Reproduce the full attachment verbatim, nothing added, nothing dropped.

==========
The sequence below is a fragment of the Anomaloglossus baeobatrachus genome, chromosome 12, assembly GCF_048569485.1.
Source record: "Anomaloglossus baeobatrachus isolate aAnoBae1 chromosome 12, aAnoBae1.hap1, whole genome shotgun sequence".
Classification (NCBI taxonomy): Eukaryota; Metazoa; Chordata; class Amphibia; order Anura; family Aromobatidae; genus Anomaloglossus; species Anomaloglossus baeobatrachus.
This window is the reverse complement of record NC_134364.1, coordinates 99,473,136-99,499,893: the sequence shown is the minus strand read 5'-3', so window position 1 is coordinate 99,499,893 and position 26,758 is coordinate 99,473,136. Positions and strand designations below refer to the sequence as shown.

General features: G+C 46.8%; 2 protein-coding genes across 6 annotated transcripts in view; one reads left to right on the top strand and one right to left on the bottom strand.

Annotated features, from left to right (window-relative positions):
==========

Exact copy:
The sequence below is a fragment of the Anomaloglossus baeobatrachus genome, chromosome 12, assembly GCF_048569485.1.
Source record: "Anomaloglossus baeobatrachus isolate aAnoBae1 chromosome 12, aAnoBae1.hap1, whole genome shotgun sequence".
Classification (NCBI taxonomy): Eukaryota; Metazoa; Chordata; class Amphibia; order Anura; family Aromobatidae; genus Anomaloglossus; species Anomaloglossus baeobatrachus.
This window is the reverse complement of record NC_134364.1, coordinates 99,473,136-99,499,893: the sequence shown is the minus strand read 5'-3', so window position 1 is coordinate 99,499,893 and position 26,758 is coordinate 99,473,136. Positions and strand designations below refer to the sequence as shown.

General features: G+C 46.8%; 2 protein-coding genes across 6 annotated transcripts in view; one reads left to right on the top strand and one right to left on the bottom strand.

Annotated features, from left to right (window-relative positions):